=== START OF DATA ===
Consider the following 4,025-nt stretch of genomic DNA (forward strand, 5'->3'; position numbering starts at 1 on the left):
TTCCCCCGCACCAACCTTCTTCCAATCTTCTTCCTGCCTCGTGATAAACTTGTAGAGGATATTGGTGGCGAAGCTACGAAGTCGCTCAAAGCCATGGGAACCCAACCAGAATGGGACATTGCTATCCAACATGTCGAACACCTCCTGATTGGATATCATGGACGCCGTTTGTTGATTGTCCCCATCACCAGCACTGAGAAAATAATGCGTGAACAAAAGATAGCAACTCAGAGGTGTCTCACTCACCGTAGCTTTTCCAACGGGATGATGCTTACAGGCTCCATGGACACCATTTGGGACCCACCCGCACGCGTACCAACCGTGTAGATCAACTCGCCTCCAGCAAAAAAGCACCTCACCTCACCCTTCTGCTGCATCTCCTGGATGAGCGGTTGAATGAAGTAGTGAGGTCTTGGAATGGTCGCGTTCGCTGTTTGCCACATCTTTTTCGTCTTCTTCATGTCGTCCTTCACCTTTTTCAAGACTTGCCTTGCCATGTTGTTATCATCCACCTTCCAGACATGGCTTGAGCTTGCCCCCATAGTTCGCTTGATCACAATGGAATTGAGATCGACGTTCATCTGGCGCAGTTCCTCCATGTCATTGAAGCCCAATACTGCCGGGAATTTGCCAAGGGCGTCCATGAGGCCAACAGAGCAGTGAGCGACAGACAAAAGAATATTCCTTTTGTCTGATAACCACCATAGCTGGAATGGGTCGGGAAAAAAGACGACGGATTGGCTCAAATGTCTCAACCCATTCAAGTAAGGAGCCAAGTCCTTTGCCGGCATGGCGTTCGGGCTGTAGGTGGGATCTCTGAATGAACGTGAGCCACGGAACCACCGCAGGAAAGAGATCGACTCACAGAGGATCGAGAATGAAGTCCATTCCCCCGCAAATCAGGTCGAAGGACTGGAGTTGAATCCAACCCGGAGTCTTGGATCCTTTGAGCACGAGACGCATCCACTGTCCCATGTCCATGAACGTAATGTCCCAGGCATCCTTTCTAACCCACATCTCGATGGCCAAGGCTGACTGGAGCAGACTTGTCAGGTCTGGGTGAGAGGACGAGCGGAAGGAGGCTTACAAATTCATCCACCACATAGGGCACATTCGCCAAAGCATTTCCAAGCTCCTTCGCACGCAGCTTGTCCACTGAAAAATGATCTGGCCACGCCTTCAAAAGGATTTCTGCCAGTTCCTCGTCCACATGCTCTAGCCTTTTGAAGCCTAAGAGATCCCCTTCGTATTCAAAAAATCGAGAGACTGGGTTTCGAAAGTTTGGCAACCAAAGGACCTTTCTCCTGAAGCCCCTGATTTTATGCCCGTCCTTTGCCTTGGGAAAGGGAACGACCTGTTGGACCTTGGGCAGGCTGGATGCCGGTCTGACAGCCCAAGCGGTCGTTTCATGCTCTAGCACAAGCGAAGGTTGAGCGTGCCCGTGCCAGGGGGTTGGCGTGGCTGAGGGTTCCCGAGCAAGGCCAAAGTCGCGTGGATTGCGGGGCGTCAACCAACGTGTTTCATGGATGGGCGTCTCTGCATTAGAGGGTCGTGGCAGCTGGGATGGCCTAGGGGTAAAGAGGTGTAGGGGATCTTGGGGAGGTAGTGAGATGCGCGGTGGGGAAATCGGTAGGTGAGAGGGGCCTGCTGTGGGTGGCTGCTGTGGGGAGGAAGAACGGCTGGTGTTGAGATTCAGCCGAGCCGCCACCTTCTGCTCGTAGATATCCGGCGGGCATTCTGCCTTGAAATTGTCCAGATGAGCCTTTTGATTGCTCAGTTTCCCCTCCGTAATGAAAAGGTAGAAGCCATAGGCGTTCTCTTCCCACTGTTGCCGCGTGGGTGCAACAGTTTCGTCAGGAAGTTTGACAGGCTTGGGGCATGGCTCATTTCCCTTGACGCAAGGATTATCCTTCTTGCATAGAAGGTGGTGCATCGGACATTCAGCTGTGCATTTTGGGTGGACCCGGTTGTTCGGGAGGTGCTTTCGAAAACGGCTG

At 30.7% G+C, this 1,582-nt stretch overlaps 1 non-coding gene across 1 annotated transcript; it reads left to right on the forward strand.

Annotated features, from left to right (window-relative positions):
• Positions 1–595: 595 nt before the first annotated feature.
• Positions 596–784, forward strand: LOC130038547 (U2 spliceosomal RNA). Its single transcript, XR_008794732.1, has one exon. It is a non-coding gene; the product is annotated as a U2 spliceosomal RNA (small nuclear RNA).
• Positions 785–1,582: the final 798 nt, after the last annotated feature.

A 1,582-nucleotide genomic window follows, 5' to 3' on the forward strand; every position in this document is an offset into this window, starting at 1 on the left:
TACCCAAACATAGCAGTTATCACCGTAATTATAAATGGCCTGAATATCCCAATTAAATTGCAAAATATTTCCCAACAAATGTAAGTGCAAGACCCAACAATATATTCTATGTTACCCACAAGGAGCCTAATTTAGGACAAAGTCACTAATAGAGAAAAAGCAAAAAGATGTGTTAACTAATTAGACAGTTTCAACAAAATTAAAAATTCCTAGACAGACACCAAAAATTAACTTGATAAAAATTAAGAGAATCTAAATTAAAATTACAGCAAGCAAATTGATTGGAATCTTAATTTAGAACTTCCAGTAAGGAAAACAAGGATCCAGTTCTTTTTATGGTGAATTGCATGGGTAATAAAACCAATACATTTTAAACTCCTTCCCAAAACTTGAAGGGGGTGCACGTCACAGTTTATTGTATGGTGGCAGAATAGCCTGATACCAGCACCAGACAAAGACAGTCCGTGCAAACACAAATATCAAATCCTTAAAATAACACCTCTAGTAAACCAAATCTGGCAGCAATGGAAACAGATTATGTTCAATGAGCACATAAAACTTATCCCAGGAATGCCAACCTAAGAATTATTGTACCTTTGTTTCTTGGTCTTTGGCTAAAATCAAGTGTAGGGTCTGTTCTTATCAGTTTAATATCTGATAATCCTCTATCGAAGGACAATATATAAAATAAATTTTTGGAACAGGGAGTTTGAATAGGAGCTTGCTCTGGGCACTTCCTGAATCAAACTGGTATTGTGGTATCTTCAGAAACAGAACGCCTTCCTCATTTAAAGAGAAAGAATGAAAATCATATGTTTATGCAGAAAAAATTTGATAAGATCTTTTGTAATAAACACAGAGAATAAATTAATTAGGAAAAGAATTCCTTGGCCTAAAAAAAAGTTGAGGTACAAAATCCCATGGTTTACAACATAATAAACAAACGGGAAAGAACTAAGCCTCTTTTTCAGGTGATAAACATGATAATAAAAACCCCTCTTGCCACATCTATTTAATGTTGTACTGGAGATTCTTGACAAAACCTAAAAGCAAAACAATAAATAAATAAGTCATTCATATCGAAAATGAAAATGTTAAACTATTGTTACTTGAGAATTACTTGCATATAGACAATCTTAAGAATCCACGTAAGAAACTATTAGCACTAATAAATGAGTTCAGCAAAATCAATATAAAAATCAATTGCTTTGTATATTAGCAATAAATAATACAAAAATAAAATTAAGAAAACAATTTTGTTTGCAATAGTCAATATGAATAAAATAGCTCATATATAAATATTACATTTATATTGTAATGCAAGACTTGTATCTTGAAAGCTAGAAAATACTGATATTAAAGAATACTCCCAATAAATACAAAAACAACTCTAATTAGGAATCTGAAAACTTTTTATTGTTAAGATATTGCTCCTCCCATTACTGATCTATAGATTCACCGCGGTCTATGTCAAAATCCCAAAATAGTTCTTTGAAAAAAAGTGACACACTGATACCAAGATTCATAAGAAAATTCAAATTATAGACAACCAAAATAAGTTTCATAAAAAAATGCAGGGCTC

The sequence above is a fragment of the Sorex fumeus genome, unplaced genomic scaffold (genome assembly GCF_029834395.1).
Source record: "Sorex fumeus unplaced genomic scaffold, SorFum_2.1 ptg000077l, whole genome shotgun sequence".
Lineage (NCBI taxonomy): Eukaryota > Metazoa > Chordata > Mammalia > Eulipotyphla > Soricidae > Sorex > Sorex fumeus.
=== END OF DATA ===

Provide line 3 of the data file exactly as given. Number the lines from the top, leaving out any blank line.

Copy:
At 30.7% G+C, this 1,582-nt stretch overlaps 1 non-coding gene across 1 annotated transcript; it reads left to right on the forward strand.